AB 359 requires that within 15 days of execution of any purchase agreement or other document effecting the change in control, the existing grocery employer provide the successor employer a list of the name, address, date of hire and employment occupation classification of each eligible employee. The successor employer must then hire from that list upon execution of the transfer document and continuing for 90 days after the grocery establishment is fully operational and open to the public under the successor grocery employer. During the 90-day transition period, the successor grocery employer may not discharge without cause a retained worker. At the end of the 90-day period, the successor employer must evaluate in writing each retained worker and, if the worker’s performance is satisfactory, the grocery employer “shall consider” offering that worker continued employment.
Expanded Gender Violence Protections (AB 830)
Governor Brown signed AB 830, which both amends the definition of “gender violence” under California Civil Code section 52.4 to include a person’s gender identity and expression, and expands its coverage to sexual orientation violence. Existing provisions of Section 52.4 allow an individual who has been subjected to gender violence to bring a civil action for damages against “any responsible party.” This law is not specific to employers and impacts other legal areas as well, including litigation against public accommodations by guests alleging violence motivated by their gender or sexual orientation.
Expanding Leave for Employee to Attend Child’s School-Related Activities (SB 579)
The Governor signed SB 579, which broadens the circumstances under existing law when an employee may take time off for the school activities of that employee’s child. Existing law prohibits an employer, with 25 or more employees working at the same location, from discharging or otherwise retaliating against an employee for taking off up to 40 hours each year to participate in school activities of a child in a licensed child day care facility, or in kindergarten to grade 12. The amendment revises references to a child day care facility to instead refer to a “licensed child care provider,” and the specific approved activities for which the employee may take leave are enumerated as (1) finding, enrolling or re-enrolling the employee’s child in a school or with a licensed child care provider; (2) participating in activities of the school or licensed child care provider of his or her child; and (3) addressing a child care provider or school emergency. Also, the new law clarifies that employees eligible for this leave entitlement must be the parent, guardian, stepparent, foster parent, or grandparent of the child, or stand in loco parentis to the child.
SB 579 also requires employers to permit employees to use paid sick leave available under the Healthy Workplaces, Healthy Families Act of 2013 for absence for these school-related activities, and prohibits retaliation against employees for taking time off for such child-related activities.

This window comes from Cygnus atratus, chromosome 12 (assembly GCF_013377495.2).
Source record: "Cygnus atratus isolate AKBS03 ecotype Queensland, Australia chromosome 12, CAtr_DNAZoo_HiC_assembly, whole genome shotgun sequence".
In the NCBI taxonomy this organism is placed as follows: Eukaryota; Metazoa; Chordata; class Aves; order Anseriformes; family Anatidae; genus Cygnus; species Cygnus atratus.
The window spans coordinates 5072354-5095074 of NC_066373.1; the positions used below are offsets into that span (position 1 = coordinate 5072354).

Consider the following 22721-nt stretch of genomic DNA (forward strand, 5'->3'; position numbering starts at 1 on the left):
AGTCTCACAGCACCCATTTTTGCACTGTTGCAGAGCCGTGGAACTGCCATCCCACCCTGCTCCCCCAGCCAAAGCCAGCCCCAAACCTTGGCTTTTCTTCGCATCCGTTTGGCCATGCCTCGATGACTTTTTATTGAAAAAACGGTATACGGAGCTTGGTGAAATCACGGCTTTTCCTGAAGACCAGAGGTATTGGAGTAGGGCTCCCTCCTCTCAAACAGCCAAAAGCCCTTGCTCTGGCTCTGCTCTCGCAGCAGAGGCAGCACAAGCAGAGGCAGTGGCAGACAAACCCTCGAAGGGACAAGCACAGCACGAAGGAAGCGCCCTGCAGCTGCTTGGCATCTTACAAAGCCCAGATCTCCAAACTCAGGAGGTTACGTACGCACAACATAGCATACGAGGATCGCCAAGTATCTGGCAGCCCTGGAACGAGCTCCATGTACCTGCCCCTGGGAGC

Health Care Meal Period Waivers (SB 327)
Following a recent appellate decision, Gerard v. Orange Coast Memorial Medical Center, questioning the validity of meal period waivers specific to the health care industry, the California Legislature passed SB 327 providing that provisions in existing wage orders permitting health care employees to waive one of their two meal periods for work shifts in excess of eight hours are valid and enforceable. SB 327 took effect on October 5, 2015.
While most of the employment bills passed by the legislature were signed into law, there were a few notable exceptions. Governor Brown vetoed AB 465, which would have precluded mandatory pre-dispute employment arbitration agreements. Had this blanket prohibition become law, it would have certainly been challenged in the courts as violating the Federal Arbitration Act. In his veto message, the Governor cited existing procedural safeguards to ensure fairness in employment arbitration agreements as well as questioned the legal enforceability of such blanket prohibition on arbitration.
The Governor also vetoed AB 1017, a bill that would have prohibited an employer from seeking salary history information about an applicant for employment. The Governor noted in his veto message that “California has the strongest equal pay law in the nation [after passage of the “Fair Pay Act”]” and the bill “broadly prohibits employers from obtaining relevant information with little evidence that this would assure more equitable wages.”
Governor Brown also vetoed SB 676, a bill that would have prohibited an employer from discriminating against a job applicant based on the applicant’s status as unemployed. This bill was substantially similar to the bill that had been introduced in the previous year’s legislative session and which the Governor had vetoed. In his veto message, the Governor reiterated that “the author’s approach does not provide a proper or even effective path to get unemployed people back to work.”